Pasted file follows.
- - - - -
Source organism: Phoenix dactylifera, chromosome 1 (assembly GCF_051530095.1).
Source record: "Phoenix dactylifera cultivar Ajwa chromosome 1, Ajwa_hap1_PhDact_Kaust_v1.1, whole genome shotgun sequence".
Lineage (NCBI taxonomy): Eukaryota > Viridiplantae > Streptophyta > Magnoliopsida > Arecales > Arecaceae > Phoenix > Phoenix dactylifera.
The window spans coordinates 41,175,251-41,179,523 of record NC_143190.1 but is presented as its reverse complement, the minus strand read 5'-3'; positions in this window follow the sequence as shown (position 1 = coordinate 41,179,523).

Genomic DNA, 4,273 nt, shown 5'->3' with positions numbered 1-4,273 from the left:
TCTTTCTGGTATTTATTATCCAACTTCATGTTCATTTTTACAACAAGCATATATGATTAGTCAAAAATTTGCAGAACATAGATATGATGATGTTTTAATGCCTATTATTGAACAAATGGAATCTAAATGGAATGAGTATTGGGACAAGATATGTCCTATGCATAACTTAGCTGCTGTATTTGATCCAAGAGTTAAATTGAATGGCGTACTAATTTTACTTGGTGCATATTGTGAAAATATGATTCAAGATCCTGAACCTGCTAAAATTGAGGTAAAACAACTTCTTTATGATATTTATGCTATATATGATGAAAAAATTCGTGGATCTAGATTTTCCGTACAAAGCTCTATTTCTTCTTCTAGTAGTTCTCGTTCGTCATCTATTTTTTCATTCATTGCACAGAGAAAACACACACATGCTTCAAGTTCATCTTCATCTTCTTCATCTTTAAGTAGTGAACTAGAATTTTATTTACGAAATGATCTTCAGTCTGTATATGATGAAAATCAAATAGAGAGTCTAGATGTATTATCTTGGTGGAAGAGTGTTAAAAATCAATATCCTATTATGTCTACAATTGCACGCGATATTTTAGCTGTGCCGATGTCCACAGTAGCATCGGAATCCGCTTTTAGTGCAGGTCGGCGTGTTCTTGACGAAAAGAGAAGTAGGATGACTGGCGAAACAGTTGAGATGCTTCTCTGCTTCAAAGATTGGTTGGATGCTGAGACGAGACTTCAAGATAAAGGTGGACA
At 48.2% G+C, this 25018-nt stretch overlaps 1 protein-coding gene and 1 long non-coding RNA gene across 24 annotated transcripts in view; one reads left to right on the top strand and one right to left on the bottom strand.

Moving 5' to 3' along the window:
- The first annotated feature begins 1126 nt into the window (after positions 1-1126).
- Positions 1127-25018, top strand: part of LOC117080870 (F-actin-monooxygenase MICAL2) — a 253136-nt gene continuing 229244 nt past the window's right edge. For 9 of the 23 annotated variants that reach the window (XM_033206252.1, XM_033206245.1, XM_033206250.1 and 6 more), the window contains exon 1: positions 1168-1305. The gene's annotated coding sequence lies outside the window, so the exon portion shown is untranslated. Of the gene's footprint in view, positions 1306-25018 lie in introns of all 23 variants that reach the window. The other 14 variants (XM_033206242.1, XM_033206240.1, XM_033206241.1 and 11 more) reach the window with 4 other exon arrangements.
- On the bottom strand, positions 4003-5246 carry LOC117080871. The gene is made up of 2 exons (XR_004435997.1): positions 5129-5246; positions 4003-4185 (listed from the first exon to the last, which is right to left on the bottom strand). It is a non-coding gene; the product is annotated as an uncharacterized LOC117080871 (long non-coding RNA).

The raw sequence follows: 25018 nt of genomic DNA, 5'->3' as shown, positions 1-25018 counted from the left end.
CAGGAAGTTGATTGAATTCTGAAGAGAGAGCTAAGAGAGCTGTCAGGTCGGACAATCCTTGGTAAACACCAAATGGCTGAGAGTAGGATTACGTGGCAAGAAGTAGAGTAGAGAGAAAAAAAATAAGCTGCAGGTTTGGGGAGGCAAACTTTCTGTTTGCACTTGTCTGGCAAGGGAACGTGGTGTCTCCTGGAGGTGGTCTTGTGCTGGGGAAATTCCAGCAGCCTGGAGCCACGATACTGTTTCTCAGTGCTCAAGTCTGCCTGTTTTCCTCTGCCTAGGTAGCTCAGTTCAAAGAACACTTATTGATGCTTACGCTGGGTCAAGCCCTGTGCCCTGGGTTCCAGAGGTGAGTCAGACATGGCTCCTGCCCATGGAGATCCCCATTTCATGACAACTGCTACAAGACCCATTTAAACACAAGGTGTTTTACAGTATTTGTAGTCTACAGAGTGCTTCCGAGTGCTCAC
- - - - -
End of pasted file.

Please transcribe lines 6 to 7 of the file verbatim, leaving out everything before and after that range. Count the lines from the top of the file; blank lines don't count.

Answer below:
TCTTTCTGGTATTTATTATCCAACTTCATGTTCATTTTTACAACAAGCATATATGATTAGTCAAAAATTTGCAGAACATAGATATGATGATGTTTTAATGCCTATTATTGAACAAATGGAATCTAAATGGAATGAGTATTGGGACAAGATATGTCCTATGCATAACTTAGCTGCTGTATTTGATCCAAGAGTTAAATTGAATGGCGTACTAATTTTACTTGGTGCATATTGTGAAAATATGATTCAAGATCCTGAACCTGCTAAAATTGAGGTAAAACAACTTCTTTATGATATTTATGCTATATATGATGAAAAAATTCGTGGATCTAGATTTTCCGTACAAAGCTCTATTTCTTCTTCTAGTAGTTCTCGTTCGTCATCTATTTTTTCATTCATTGCACAGAGAAAACACACACATGCTTCAAGTTCATCTTCATCTTCTTCATCTTTAAGTAGTGAACTAGAATTTTATTTACGAAATGATCTTCAGTCTGTATATGATGAAAATCAAATAGAGAGTCTAGATGTATTATCTTGGTGGAAGAGTGTTAAAAATCAATATCCTATTATGTCTACAATTGCACGCGATATTTTAGCTGTGCCGATGTCCACAGTAGCATCGGAATCCGCTTTTAGTGCAGGTCGGCGTGTTCTTGACGAAAAGAGAAGTAGGATGACTGGCGAAACAGTTGAGATGCTTCTCTGCTTCAAAGATTGGTTGGATGCTGAGACGAGACTTCAAGATAAAGGTGGACA
At 48.2% G+C, this 25018-nt stretch overlaps 1 protein-coding gene and 1 long non-coding RNA gene across 24 annotated transcripts in view; one reads left to right on the top strand and one right to left on the bottom strand.